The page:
gong show

The administration will delay for one year the provision of the Affordable Health Care Act that enforces a penalty on employers with more than 50 workers.

What do they expect to change in a year?

We will have another year of uncertainty; another  year of  slow employment growth; and another year of tepid economic growth.

From Scott Grannis at his blog, Calafia Beach Pundit, Obamacare Begins to Unravel:

This delay shows that there were even more fatal flaws to Obamacare than I thought. How could I—or any congressional staffer writing the original law, for that matter—have failed to realize that exempting businesses with fewer than 50 full-time employees from the penalty, but imposing the full penalty (which would start at $100,000 per year) on any business that goes from 49 to 50 employees, would do anything but create havoc among small businesses, the biggest source of new job creation? For small businesses that currently do not offer health insurance, the effective cost of adding a 50th employee would be not only that employee’s benefit package, but also $100,000 in annual penalties, or the cost of providing health insurance to everyone, which could be upwards of $6,000 per employee, or $300,000 for a business with 50 employees. Not many businesses are profitable enough to survive that, no matter how much time they have to “adjust.” This is a huge anti-business and anti-jobs defect in the law.

Delaying this penalty on small businesses that want to grow is not going to fix the problem. Small businesses will continue to eye the magic “50,” keeping employee counts low, postponing expansion plans, and relying as much as possible on temporary or part-time employees. Many employers may simply decide to downsize. This is not good for business and it is not good for new job formation. It creates a huge “wedge” between the cost of hiring additional workers and their marginal contribution to the business. It also interferes with individuals’ right to contract freely.

This is not the first delay in the implementation of Obamacare, and it is likely not the last. The fact that some 30 states have not set up health insurance exchanges may well precipitate yet another delay which could expand to the entire program, not just the employer mandate. A few more such delays and Congress may finally realize that Obamacare is bad public policy and that the only solution is to repeal it and rely instead of market-oriented reforms to healthcare. With one simple change to the tax code—for example, allowing everyone, not just employers, to deduct health insurance costs—Congress could make a huge difference that would end up being a positive for everyone.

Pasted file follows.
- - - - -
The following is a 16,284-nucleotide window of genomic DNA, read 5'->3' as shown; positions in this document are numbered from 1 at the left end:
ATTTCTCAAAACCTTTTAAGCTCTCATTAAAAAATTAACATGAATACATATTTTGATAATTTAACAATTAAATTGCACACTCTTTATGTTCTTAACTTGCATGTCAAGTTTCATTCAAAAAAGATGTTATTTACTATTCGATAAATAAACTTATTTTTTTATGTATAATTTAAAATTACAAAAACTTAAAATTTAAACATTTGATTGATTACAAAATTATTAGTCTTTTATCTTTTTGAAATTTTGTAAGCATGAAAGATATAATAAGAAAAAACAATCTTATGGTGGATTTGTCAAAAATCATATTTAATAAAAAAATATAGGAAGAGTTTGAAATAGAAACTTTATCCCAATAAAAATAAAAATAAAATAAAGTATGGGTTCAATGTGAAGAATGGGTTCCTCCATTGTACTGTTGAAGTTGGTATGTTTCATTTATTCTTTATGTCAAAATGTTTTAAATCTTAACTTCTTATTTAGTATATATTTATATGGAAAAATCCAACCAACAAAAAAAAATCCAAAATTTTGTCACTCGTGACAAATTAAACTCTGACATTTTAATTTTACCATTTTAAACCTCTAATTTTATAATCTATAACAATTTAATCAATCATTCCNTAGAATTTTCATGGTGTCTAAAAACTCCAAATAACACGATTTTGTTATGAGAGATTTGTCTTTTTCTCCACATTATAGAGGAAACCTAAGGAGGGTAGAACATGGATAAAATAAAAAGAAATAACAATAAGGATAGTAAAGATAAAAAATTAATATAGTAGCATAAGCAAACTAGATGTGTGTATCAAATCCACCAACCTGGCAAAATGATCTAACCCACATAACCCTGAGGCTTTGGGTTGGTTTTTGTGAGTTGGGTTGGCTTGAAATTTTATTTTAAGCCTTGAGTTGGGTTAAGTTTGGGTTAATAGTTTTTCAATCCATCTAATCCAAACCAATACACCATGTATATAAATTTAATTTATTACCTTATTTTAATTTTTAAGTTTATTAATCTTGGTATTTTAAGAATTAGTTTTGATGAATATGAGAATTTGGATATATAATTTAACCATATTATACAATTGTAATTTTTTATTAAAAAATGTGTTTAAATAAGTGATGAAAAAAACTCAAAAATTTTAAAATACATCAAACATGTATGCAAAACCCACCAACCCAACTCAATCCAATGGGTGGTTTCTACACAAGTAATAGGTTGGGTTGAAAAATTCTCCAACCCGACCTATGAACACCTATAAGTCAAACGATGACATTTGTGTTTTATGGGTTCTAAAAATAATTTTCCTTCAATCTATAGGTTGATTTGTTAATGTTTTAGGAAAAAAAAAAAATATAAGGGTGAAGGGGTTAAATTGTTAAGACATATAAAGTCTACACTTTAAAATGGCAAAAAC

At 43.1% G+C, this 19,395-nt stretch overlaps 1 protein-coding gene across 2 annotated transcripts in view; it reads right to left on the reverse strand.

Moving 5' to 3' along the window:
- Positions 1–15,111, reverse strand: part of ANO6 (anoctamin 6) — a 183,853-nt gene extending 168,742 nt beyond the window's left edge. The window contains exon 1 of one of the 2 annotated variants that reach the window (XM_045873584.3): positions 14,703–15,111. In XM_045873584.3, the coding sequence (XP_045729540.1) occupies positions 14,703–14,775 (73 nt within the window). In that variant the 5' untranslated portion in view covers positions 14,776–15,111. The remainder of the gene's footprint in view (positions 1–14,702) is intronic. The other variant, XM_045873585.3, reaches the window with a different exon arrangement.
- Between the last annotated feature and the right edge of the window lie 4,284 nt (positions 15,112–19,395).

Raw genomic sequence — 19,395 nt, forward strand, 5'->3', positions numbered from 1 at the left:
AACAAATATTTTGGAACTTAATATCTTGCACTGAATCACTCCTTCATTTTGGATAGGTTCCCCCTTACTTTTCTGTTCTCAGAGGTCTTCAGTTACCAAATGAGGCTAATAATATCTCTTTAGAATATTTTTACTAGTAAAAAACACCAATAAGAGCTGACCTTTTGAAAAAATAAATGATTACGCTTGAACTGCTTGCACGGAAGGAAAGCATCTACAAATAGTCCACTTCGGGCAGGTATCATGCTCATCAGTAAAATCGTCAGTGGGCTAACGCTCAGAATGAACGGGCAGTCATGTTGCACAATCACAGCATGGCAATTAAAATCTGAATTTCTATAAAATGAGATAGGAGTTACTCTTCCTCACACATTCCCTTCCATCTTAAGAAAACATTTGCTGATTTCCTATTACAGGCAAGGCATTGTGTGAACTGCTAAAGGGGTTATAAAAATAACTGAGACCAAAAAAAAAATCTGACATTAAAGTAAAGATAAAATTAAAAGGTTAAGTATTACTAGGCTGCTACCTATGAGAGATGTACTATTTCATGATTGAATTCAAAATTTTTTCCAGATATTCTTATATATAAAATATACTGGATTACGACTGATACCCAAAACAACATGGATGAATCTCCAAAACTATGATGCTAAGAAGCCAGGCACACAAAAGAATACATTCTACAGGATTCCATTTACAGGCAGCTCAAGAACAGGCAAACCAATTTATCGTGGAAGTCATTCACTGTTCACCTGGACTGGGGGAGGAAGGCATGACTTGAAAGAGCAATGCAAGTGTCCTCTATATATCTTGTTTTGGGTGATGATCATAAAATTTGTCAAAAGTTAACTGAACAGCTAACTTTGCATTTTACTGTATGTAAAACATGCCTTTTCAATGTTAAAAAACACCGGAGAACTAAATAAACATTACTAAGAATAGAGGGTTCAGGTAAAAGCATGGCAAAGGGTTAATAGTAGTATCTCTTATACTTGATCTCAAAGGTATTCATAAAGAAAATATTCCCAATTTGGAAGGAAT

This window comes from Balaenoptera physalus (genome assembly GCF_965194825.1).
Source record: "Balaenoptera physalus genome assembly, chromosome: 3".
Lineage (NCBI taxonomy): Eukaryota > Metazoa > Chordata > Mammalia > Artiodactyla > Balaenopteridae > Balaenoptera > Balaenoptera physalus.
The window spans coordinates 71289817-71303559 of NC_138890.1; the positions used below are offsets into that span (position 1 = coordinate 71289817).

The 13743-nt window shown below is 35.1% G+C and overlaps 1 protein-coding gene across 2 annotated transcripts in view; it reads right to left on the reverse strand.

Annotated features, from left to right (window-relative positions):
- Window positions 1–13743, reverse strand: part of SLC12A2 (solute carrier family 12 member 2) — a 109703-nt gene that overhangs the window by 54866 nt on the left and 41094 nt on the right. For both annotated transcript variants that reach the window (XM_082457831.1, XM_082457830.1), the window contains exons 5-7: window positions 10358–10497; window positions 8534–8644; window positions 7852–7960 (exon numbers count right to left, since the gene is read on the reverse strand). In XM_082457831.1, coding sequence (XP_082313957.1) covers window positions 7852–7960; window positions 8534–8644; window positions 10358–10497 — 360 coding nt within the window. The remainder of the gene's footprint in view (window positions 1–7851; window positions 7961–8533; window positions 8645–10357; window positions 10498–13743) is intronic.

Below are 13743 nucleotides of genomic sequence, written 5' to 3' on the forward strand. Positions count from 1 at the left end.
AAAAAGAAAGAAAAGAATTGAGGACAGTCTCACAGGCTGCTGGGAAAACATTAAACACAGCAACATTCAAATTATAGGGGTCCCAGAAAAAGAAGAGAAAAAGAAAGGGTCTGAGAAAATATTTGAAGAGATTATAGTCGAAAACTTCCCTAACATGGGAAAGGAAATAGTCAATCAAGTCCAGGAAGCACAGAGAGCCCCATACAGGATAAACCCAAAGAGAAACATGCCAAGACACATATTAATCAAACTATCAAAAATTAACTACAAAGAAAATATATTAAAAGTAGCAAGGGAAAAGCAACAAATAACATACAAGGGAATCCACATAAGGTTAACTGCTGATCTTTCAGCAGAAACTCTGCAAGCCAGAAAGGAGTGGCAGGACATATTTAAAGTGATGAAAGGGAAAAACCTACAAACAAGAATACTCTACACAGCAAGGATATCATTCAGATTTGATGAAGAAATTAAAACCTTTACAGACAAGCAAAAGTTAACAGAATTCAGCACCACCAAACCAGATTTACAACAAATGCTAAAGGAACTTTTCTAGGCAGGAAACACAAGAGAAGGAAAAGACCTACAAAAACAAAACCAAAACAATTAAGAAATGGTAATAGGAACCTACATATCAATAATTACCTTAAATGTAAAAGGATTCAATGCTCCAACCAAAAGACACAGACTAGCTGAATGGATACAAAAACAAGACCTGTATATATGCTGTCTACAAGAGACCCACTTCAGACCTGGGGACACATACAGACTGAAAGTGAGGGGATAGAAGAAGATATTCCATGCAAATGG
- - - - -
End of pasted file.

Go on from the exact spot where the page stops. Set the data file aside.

from the Wall Street Journal, Employer Mandate? Never Mind;

This is more than a typical government snafu. It relates directly to the design of the law, which was thoughtlessly written and rammed through Congress with instructions for the bureaucracy to figure it all out.

And, lo, over eight interim final rules, three final rules, 20 requests for comment, 21 proposed rules, one information collection request, two amendments to the interim final rules, six requests for information and one frequently-asked-questions document, the Administration has created an employer-mandate system that, for example, requires business to track and report every full-time employee’s hours of service on amonthly basis.

Meanwhile, the law stipulates that a full-time workweek for the purposes of the mandate is 30 hours, when general business practice is at least 35. The result is that businesses have been scrambling to insulate themselves from higher labor costs by hiring part-time workers, or splitting shifts, or in some industries like fast food even sharing workers. Small firms trying to expand while avoiding the 50-worker trigger have come to be known as 49ers.

The delay will help these and other employers avoid immediately higher costs, which is why the main business lobbies endorsed it. But the decision will continue to dampen overall job creation because businesses know they’ll still be whacked in a year. Businesses don’t hire workers with the intention of sacking them later.

My post from August of 2010, Kill The Bill;

I will spare you the technical details and get straight to the main point.  This bill will kill employment, especially for the low wage employees and especially for mid size growing entrepreneurs (50 or more workers).   All of the economists, trying to figure out why employment is lagging in spite of low interest rates and record government stimulus, should put the charts away and just read this bill. And I am not even addressing the various tax increases, cuts in Medicaid, and the bureaucratic increase in 1099 reporting.  I am only addressing how this bill will affect employment.

It is also very clear that nothing in the bill will lower medical costs, but many requirements will increase costs. Access has taken a clear priority over cost and quality. We will provide more care for more people who will be ever less likely to be able to afford it without government help.

Employers with a large base of low wage employees will be hit the hardest, but their employees will suffer the most as many employers will find no other choice but to cut their hours to under 30 hours a week to avoid the burden on ‘full time’ workers.  Any business start-up requiring low wage employees will be thoroughly discouraged by their accounting and legal advisers.


It was always absurd to think that this complex market could be managed or nudged by elites.   It was based on faulty statistics, shallow and partisan analysis,  economically ignorant solutions, arrogant bureaucracies, an ignorant sycophant media, and partisan and compliant fools.

The sooner they kill this monstrous bill the sooner this economy will recover.  This is an example of government at its worst.